For the believer we repent and we are on a journey to our Father’s house. But do we know which way it is? Do we know which path it is? Have we ever been there? Do we know the address? We know it’s in heaven, but do we know the path? Do we know the way? No, it’s not like the Prodigal Son. We don’t know exactly, I turn on this corner, I go around the In N Out and I will reach home. No, it’s not like that. We don’t know the way to the Father. We don’t know how to get to the Father’s house.
And there comes Jesus. Jesus says, I am The Way. And so if you’re lost, first, you have to admit, I’m lost. I hope this is a very common prayer. I’m ending this year praying the way I should have prayed throughout this year. Lord Jesus, I’m lost. I don’t know why I didn’t pray this way until December. I should have prayed it all throughout this year. Lord Jesus, I’m lost.
I didn’t pray this way because I didn’t think I was lost. I thought I was on my way. And at the end of the year, I realized I was stumbling through 2018. It took me 11 months. Finally, I realize. Lord Jesus, I’m lost. And once you recognize that, it’s not as easy as, well, go back to your Father’s house. We don’t know the address. It’s not enough to say, return to Jesus. Do you know where Jesus is? Has He come to you? Do you know what city he’s moving toward tomorrow? Do you know what His plan is next week?
See, when you’re lost and you’re not hearing the Shepherd’s voice and you don’t know where He’s at, where He’s moving, where He’s coming, where He’s going, we have to ask Jesus to find us. Like we don’t know how to get back to Him. Because He is the only way to the Father’s house. And so first you recognize, Lord, I’m lost. That is step one of repentance. Step 2 is Jesus, find me.
In the case of the lost sheep and the lost coin, they were lost and they could not find their way back, but we might miss the fact that someone was looking for them. The shepherd was looking for the sheep. The woman was looking for the coin. And if you are lost, the good news is Jesus is looking for you.
And so we just have to say, I am lost and the solution is not a new job, the solution is not grad school, the solution is not marriage, the solution is not a new boss, the solution is not fill in the blank. If you’re lost, you will feel it. Things will not feel settled and you will make a grave mistake if you think the solution to my problem is fill in the blank. There’s only one answer. It’s Jesus.
The problem is, can you find Jesus if you’re lost and you’re having a hard time connecting with Him? It is not enough to know the answer. It’s not enough that I can fill in the answer — Jesus. That doesn’t solve the problem. You know the answer, you know that your lost. Still, the problem is, how do I get to my Father’s house? What direction is it? Where can I find Jesus? You have to admit, you have to confess, you have to cry out, and this is repentance, Jesus, find me. Jesus, lead me. Jesus, come to me.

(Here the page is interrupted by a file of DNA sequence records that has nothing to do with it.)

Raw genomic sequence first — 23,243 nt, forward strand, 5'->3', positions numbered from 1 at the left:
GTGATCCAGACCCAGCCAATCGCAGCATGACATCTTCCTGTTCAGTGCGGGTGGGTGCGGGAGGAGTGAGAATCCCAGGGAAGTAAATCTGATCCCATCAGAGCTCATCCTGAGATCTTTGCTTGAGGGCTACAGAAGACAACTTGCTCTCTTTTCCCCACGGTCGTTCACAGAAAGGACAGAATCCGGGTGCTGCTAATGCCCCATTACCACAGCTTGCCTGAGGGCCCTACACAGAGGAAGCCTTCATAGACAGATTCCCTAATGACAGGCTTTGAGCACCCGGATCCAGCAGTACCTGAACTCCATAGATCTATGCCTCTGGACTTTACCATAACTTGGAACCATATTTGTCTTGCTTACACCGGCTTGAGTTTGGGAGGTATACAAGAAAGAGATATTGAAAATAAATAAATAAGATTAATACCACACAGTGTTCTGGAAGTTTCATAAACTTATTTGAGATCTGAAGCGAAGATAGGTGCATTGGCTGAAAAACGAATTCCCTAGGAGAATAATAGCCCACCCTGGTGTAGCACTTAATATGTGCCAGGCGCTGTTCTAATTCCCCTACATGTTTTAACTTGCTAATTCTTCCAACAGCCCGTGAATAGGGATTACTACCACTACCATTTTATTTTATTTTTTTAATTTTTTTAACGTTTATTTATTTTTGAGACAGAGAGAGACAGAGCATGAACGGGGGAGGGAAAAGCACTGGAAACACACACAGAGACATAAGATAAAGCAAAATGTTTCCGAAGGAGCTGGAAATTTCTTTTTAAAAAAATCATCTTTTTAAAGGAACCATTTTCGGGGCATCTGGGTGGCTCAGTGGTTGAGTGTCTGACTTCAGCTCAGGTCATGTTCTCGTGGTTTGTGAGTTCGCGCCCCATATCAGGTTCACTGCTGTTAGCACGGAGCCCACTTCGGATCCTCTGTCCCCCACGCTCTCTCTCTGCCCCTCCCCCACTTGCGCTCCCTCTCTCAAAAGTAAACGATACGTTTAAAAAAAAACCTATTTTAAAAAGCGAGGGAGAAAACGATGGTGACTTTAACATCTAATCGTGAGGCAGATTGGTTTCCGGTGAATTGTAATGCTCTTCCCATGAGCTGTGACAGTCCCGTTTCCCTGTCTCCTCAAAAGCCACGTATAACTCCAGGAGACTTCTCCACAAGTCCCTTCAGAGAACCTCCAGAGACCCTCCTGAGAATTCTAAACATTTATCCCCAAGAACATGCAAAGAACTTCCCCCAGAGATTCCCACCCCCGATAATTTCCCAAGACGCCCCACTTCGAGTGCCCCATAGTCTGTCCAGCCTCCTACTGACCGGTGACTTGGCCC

The Pharisees, they have no clue about anything that Jesus is saying because they’ve elevated themselves. They look down at these “sinners,” who are so needy. They think, I have the doctrine. I’m like the 99 sheep. I’m like the nine coins. I’m like the Elder Son. They don’t need to repent. They’re not lost. They know how to get to heaven.
How lost are they? Jesus is talking about them. He’s talking about the 99 who don’t think they need to repent. See, that’s the clue. We think, we are one of the found 99 sheep. Let’s go after the lost. That is not the point of this parable. Jesus is talking to the Pharisees who think they’re found. You think you have your doctrine. You think you know the way to the Father’s house. You think you are not a sinner in need of saving.
There is rejoicing in heaven every time we repent, but it is not even close to the final rejoicing that you will hear if you make it to the Father’s house. See, every time, even in this moment, if you repent, there is rejoicing in heaven. If Jesus finds you because you recognize you’re lost and you say, Jesus, find me. And He actually comes to you and you meet Him and there’s an encounter, there is rejoicing in heaven. But tomorrow you could be lost again.
Is it a one-time rejoicing when you first bowed the knee to Christ upon initial salvation? No, every time you repent, there is rejoicing. Every time Jesus finds you, there is rejoicing. But that rejoicing is so small compared to the rejoicing you will hear when you are finally saved. And you enter the Father’s presence, His house, a room with your name on it. Think of the thunderous applause of the angels and the 24 elders and the four creatures and all the saints, the cloud of witnesses, they will be rejoicing.
And so the rejoicing that Jesus is talking about here is the final rejoicing. The final rejoicing when you finally make it to the Father’s house. And how can you make it there? Do you know the address? No. But you know the way. Jesus is the Way, the Truth and the Life. And if you follow Him, you stay close to Him, He will lead you all the way, step by step, to the Father’s house.
And I don’t know about you, but I long for that day. Yes, it’s nice — every time you repent, there is rejoicing, but what I long for is the final rejoicing that I can hear with my own ears when I’m in His presence, when I am no longer lost.